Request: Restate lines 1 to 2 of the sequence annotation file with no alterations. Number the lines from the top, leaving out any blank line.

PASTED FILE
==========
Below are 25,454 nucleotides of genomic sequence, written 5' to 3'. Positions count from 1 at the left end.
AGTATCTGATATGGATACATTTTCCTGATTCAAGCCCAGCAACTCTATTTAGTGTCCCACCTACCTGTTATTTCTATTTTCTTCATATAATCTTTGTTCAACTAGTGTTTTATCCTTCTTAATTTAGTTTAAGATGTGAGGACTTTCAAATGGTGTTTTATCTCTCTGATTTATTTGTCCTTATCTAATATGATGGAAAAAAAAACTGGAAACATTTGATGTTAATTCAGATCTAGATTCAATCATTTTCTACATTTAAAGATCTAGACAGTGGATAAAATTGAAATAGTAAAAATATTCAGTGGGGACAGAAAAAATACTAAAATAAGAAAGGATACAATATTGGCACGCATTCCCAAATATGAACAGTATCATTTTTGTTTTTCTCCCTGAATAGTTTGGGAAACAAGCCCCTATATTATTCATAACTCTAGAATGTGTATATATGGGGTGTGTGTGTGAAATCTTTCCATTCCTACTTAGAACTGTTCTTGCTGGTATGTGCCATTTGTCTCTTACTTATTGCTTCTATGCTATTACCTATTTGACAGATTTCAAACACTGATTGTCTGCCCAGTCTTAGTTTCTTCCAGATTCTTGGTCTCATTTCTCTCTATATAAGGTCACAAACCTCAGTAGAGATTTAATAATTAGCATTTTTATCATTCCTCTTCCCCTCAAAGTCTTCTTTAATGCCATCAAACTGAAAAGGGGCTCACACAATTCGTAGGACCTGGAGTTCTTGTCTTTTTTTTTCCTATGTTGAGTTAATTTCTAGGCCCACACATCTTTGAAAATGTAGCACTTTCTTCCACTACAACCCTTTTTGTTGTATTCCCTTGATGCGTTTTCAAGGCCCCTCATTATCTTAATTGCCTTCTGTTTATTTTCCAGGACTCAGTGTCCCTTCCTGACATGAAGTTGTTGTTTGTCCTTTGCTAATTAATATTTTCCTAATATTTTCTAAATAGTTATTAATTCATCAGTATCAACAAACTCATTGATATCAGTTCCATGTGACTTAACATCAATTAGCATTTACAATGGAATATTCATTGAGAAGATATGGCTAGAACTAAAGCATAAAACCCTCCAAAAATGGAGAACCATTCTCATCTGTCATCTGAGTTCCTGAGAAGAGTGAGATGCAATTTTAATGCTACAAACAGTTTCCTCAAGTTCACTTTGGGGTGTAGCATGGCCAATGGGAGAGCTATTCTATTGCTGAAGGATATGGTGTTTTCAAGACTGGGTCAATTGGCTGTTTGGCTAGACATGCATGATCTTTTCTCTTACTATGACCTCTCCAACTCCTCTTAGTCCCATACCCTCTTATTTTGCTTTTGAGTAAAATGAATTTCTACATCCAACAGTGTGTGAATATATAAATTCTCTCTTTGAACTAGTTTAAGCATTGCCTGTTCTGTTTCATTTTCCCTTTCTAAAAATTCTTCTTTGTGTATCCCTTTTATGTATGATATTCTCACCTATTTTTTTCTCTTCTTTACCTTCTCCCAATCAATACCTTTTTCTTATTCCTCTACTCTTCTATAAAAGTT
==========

Below are 25,454 nucleotides of genomic sequence, written 5' to 3'. Positions count from 1 at the left end.
AGTATCTGATATGGATACATTTTCCTGATTCAAGCCCAGCAACTCTATTTAGTGTCCCACCTACCTGTTATTTCTATTTTCTTCATATAATCTTTGTTCAACTAGTGTTTTATCCTTCTTAATTTAGTTTAAGATGTGAGGACTTTCAAATGGTGTTTTATCTCTCTGATTTATTTGTCCTTATCTAATATGATGGAAAAAAAAACTGGAAACATTTGATGTTAATTCAGATCTAGATTCAATCATTTTCTACATTTAAAGATCTAGACAGTGGATAAAATTGAAATAGTAAAAATATTCAGTGGGGACAGAAAAAATACTAAAATAAGAAAGGATACAATATTGGCACGCATTCCCAAATATGAACAGTATCATTTTTGTTTTTCTCCCTGAATAGTTTGGGAAACAAGCCCCTATATTATTCATAACTCTAGAATGTGTATATATGGGGTGTGTGTGTGAAATCTTTCCATTCCTACTTAGAACTGTTCTTGCTGGTATGTGCCATTTGTCTCTTACTTATTGCTTCTATGCTATTACCTATTTGACAGATTTCAAACACTGATTGTCTGCCCAGTCTTAGTTTCTTCCAGATTCTTGGTCTCATTTCTCTCTATATAAGGTCACAAACCTCAGTAGAGATTTAATAATTAGCATTTTTATCATTCCTCTTCCCCTCAAAGTCTTCTTTAATGCCATCAAACTGAAAAGGGGCTCACACAATTCGTAGGACCTGGAGTTCTTGTCTTTTTTTTTCCTATGTTGAGTTAATTTCTAGGCCCACACATCTTTGAAAATGTAGCACTTTCTTCCACTACAACCCTTTTTGTTGTATTCCCTTGATGCGTTTTCAAGGCCCCTCATTATCTTAATTGCCTTCTGTTTATTTTCCAGGACTCAGTGTCCCTTCCTGACATGAAGTTGTTGTTTGTCCTTTGCTAATTAATATTTTCCTAATATTTTCTAAATAGTTATTAATTCATCAGTATCAACAAACTCATTGATATCAGTTCCATGTGACTTAACATCAATTAGCATTTACAATGGAATATTCATTGAGAAGATATGGCTAGAACTAAAGCATAAAACCCTCCAAAAATGGAGAACCATTCTCATCTGTCATCTGAGTTCCTGAGAAGAGTGAGATGCAATTTTAATGCTACAAACAGTTTCCTCAAGTTCACTTTGGGGTGTAGCATGGCCAATGGGAGAGCTATTCTATTGCTGAAGGATATGGTGTTTTCAAGACTGGGTCAATTGGCTGTTTGGCTAGACATGCATGATCTTTTCTCTTACTATGACCTCTCCAACTCCTCTTAGTCCCATACCCTCTTATTTTGCTTTTGAGTAAAATGAATTTCTACATCCAACAGTGTGTGAATATATAAATTCTCTCTTTGAACTAGTTTAAGCATTGCCTGTTCTGTTTCATTTTCCCTTTCTAAAAATTCTTCTTTGTGTATCCCTTTTATGTATGATATTCTCACCTATTTTTTTCTCTTCTTTACCTTCTCCCAATCAATACCTTTTTCTTATTCCTCTACTCTTCTATAAAAGTT